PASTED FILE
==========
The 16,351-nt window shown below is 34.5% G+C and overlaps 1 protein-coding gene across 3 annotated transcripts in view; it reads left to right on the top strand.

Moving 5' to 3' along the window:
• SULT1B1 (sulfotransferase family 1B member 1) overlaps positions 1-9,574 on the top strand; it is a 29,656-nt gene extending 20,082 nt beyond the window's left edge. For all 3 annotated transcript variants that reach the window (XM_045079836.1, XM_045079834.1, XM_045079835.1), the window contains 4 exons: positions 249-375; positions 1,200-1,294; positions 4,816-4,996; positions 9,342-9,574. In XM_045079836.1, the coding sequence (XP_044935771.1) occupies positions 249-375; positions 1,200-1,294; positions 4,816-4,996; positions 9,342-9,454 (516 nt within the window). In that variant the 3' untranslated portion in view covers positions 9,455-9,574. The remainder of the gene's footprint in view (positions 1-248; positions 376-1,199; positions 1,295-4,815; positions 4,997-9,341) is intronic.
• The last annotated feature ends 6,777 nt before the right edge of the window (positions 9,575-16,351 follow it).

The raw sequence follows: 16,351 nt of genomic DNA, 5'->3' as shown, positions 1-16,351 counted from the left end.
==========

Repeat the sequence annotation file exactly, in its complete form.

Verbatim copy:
The 16,351-nt window shown below is 34.5% G+C and overlaps 1 protein-coding gene across 3 annotated transcripts in view; it reads left to right on the top strand.

Moving 5' to 3' along the window:
• SULT1B1 (sulfotransferase family 1B member 1) overlaps positions 1-9,574 on the top strand; it is a 29,656-nt gene extending 20,082 nt beyond the window's left edge. For all 3 annotated transcript variants that reach the window (XM_045079836.1, XM_045079834.1, XM_045079835.1), the window contains 4 exons: positions 249-375; positions 1,200-1,294; positions 4,816-4,996; positions 9,342-9,574. In XM_045079836.1, the coding sequence (XP_044935771.1) occupies positions 249-375; positions 1,200-1,294; positions 4,816-4,996; positions 9,342-9,454 (516 nt within the window). In that variant the 3' untranslated portion in view covers positions 9,455-9,574. The remainder of the gene's footprint in view (positions 1-248; positions 376-1,199; positions 1,295-4,815; positions 4,997-9,341) is intronic.
• The last annotated feature ends 6,777 nt before the right edge of the window (positions 9,575-16,351 follow it).

The raw sequence follows: 16,351 nt of genomic DNA, 5'->3' as shown, positions 1-16,351 counted from the left end.